paper trail

Cartoonists and n+1 types wade into PEN fight

The New York Times is restructuring its daily meetings to prioritize digital content ahead of the print paper. Executive editor Dean Baquet told the staff that print is still pretty important, though: “Page One, and the print newspaper, remain a crucial part of what we do. . . . Our increased emphasis on digital publishing does not in any way detract from our commitment to giving our print subscribers the richest, most inviting experience every day."

Keith Gessen has written a piece for n+1 explaining why he signed a protest letter to PEN over the awarding of this year’s freedom of expression prize to Charlie Hebdo. At Genius, former n+1 editor Christopher Glazek annotates Gessen’s letter. And the debate rages on: Vladislav Davidzon writes that the PEN boycott makes Americans look like “crude provincials;” Alison Bechdel says that while she thinks the Hebdo cartoons are crude, she still supports the right for them to be made; and Art Spiegelman says that through the controversy, he’s “found that some of my cohorts and brethren in PEN are really good misreaders.”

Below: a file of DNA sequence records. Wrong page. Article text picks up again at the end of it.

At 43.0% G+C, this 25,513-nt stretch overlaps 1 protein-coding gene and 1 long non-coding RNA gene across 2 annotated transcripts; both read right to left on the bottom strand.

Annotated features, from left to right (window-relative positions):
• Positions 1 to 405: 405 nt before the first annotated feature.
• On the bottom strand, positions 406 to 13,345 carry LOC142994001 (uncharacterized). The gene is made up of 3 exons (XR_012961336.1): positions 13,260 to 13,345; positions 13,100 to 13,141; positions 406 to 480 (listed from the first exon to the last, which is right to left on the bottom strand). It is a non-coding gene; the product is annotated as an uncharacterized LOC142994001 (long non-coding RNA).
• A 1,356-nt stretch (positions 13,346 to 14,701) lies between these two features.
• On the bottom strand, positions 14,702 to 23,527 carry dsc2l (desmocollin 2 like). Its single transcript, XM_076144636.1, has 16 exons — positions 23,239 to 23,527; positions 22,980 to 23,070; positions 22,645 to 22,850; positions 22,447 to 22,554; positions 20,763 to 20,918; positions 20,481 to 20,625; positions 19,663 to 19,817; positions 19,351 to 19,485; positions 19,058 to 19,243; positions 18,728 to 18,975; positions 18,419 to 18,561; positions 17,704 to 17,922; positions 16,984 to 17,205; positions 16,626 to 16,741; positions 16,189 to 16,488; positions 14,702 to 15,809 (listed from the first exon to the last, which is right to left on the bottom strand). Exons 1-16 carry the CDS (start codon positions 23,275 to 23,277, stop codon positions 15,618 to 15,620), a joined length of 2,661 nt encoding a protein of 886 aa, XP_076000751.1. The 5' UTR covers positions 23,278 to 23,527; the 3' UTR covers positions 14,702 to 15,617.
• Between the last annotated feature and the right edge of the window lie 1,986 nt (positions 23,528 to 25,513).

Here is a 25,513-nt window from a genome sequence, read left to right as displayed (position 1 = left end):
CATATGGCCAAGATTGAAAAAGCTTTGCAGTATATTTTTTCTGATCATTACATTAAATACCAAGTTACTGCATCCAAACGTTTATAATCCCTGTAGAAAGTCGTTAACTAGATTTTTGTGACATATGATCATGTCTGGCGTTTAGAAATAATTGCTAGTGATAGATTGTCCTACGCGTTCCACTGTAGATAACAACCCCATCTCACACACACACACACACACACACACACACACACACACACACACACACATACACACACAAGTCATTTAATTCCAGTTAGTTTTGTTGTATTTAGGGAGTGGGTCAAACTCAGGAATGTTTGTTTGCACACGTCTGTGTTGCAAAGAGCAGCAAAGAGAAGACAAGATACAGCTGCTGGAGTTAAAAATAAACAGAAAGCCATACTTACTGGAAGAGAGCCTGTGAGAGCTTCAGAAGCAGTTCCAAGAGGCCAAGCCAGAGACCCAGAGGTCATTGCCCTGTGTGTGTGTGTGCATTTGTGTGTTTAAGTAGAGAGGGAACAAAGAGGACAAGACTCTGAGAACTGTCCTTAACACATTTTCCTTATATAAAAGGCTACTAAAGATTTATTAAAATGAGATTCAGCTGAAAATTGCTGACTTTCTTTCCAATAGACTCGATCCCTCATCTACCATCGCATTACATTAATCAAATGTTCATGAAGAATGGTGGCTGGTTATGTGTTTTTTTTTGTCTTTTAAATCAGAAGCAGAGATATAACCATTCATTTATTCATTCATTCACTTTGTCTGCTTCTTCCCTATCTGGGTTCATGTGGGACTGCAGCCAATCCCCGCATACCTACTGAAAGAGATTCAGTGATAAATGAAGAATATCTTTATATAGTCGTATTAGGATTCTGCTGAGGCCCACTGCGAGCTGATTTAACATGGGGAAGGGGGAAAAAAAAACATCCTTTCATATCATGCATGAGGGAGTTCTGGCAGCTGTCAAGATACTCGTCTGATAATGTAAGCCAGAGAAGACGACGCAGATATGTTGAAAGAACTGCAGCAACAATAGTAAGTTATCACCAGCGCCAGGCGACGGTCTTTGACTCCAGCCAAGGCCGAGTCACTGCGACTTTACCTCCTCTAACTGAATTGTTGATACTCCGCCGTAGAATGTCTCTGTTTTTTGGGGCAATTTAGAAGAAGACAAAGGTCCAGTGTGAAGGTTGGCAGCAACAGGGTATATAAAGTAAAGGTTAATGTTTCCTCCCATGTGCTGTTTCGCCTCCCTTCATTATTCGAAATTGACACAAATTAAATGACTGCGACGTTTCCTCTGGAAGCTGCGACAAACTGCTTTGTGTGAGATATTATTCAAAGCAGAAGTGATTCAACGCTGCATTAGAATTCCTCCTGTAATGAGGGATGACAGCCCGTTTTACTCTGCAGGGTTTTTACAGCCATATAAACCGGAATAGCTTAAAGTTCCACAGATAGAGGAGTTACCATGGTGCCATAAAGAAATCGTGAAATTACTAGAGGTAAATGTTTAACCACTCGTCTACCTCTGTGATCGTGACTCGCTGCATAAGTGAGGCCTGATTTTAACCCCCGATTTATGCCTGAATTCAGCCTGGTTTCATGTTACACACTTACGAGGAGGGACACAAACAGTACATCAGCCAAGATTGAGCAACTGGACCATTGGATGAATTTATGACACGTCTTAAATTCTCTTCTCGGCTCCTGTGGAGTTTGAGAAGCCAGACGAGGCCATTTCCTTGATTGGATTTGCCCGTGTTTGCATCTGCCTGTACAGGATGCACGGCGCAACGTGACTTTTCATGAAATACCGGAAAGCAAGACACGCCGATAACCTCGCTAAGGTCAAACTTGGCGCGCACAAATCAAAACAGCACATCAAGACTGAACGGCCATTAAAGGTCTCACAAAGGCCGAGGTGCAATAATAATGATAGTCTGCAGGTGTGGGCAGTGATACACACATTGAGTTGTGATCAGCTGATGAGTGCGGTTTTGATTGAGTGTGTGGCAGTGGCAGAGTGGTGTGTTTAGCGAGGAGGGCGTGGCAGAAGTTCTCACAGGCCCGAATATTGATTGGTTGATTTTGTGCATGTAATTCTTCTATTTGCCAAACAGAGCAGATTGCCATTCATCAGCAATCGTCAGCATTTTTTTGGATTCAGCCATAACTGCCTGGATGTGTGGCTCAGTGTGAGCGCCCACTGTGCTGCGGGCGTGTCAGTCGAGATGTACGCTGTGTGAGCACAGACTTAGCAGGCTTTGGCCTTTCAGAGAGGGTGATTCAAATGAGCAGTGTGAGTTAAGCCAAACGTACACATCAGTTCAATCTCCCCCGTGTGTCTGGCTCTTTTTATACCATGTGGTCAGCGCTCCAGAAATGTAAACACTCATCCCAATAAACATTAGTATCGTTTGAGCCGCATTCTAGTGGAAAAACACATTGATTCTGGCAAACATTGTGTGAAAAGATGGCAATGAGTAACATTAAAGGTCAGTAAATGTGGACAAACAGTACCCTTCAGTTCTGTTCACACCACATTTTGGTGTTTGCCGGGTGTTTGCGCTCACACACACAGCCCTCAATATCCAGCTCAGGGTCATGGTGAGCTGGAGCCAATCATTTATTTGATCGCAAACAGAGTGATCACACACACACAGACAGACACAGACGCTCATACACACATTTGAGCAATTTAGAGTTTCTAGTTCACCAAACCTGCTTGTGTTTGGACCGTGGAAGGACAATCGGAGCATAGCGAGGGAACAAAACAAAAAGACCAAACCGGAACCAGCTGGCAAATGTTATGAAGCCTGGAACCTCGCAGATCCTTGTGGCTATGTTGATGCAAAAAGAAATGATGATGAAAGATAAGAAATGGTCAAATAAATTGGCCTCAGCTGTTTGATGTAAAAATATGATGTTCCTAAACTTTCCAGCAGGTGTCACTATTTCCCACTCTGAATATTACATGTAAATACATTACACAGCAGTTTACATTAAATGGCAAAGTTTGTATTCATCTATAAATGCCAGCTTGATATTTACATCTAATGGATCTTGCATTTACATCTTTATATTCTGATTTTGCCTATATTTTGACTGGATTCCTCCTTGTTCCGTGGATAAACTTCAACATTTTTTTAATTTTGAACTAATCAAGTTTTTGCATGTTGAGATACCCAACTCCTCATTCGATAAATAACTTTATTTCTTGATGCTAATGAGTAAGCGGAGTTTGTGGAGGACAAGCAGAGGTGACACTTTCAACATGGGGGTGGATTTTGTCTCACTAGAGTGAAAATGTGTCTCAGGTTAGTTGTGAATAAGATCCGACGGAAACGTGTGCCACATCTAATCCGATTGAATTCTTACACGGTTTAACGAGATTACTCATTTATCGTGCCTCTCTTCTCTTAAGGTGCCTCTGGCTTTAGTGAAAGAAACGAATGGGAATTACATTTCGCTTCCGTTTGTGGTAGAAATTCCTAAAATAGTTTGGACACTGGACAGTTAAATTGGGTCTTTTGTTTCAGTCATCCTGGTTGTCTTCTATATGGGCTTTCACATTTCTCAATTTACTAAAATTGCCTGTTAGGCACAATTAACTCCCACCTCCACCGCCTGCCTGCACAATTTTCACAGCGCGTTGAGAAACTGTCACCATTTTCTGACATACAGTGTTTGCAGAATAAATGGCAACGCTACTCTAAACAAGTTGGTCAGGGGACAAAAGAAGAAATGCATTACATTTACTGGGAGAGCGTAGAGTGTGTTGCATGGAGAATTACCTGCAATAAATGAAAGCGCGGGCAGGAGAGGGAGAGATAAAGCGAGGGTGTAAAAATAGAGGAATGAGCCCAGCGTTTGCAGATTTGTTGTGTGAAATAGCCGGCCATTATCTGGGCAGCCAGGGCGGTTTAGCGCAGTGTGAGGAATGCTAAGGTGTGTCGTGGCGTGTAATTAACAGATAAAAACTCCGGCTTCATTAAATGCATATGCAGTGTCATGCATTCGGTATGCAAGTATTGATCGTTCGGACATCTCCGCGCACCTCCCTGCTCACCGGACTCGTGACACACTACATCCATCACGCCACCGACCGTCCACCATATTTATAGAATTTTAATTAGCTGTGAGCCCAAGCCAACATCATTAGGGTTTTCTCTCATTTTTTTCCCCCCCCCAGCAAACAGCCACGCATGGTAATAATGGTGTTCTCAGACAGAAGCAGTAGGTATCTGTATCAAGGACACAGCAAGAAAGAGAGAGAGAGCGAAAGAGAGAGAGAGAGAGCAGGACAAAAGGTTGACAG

The shortlist for this year’s Best Translated Book Award is out (winners to be announced at BEA on May 27). Fiction finalists include works by the late Bohumil Hrabal, Tove Jansson, and Sergei Dovlatov, as well as by Elena Ferrante, Can Xue, and Valeria Luiselli—and, delightfully, Julio Cortázar’s comic-book novella from 1975, Fantomas Versus the Multinational Vampires (in which Susan Sontag, among others, makes an appearance).

Archivist Richard Kreitner has an essay on Walt Whitman’s recently republished “Drum-Taps”, and on Whitman’s still “constantly contested” legacy.

And, from Gawker, a survivor’s account of NYC literary readings: "Don’t you see me? I want to yell. Don’t you know a woman my age would never ask a question without having read the fucking book? But no, the moderator doesn’t seem to know!"